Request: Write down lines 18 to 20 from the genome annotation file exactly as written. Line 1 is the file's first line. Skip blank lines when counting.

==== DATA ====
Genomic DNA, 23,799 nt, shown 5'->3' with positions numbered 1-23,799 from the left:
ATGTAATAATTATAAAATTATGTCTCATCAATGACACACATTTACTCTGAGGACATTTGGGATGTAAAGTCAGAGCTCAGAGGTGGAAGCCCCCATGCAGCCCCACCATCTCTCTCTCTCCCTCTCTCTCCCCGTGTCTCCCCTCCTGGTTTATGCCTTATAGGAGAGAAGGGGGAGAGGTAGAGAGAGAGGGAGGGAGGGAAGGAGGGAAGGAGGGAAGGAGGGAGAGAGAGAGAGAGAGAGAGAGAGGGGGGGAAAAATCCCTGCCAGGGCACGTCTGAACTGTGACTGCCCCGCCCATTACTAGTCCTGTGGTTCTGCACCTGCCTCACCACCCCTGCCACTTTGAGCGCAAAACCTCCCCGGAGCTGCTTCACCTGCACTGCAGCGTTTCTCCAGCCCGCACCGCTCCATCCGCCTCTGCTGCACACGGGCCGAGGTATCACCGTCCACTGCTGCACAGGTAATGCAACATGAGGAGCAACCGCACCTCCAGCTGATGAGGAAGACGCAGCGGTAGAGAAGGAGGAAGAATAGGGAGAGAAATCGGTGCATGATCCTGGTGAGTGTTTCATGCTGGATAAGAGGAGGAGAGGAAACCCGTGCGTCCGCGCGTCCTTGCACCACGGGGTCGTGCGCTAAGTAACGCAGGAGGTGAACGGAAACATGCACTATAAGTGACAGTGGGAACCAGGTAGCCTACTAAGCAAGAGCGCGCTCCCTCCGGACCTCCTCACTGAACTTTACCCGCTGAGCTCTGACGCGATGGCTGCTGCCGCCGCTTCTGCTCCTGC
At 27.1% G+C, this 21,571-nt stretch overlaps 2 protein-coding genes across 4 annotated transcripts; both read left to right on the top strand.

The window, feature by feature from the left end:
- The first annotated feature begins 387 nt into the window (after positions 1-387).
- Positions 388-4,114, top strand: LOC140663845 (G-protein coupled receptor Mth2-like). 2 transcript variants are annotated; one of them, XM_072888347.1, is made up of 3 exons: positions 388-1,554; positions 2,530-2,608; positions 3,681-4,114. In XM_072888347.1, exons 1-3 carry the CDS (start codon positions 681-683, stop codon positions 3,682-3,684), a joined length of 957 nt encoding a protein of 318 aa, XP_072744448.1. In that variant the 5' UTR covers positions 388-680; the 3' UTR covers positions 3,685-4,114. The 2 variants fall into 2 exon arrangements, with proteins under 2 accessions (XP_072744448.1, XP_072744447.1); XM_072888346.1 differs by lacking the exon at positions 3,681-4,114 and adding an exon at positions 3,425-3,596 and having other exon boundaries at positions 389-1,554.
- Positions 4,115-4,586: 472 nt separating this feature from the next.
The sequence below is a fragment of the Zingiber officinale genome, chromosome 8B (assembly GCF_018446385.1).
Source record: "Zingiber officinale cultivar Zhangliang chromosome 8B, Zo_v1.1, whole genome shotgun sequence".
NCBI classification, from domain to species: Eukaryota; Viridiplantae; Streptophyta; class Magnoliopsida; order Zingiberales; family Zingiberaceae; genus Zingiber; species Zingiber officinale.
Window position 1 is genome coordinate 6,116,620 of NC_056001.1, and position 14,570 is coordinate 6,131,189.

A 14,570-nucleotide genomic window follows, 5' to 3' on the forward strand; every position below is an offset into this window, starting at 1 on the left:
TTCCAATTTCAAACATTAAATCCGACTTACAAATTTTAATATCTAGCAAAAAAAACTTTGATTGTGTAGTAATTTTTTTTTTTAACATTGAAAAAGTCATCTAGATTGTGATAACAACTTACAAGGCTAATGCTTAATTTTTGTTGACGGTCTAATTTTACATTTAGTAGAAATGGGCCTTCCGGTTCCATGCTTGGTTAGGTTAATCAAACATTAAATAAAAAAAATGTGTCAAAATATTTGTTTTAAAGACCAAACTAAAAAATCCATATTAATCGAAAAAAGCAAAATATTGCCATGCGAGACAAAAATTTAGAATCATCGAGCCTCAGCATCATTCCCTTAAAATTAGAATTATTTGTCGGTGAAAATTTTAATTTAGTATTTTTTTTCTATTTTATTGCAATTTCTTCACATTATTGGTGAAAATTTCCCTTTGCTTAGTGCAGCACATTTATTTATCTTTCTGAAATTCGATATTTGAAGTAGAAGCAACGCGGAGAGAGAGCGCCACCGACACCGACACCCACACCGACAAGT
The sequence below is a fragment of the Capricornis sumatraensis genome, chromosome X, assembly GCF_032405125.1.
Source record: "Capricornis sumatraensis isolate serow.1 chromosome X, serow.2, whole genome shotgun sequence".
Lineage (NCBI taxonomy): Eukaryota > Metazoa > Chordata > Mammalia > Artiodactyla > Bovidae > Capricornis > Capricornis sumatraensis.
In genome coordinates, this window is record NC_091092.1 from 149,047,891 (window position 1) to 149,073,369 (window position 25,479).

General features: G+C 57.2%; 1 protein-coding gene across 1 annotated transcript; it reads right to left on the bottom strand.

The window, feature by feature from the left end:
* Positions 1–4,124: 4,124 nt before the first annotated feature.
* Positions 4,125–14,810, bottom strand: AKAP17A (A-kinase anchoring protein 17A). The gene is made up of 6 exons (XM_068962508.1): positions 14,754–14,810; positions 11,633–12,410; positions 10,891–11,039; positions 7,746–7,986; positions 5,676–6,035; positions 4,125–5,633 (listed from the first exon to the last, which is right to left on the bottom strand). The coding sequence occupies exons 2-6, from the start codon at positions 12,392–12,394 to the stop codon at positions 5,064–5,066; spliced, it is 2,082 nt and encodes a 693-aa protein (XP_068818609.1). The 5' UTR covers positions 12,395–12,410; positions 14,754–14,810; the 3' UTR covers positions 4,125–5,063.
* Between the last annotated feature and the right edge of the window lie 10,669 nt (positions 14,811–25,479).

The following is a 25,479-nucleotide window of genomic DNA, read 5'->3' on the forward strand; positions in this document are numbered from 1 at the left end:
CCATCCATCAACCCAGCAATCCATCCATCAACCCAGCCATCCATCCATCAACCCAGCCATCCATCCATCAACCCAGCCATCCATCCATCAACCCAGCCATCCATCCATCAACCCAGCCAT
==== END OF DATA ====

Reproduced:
General features: G+C 57.2%; 1 protein-coding gene across 1 annotated transcript; it reads right to left on the bottom strand.

The window, feature by feature from the left end:
* Positions 1–4,124: 4,124 nt before the first annotated feature.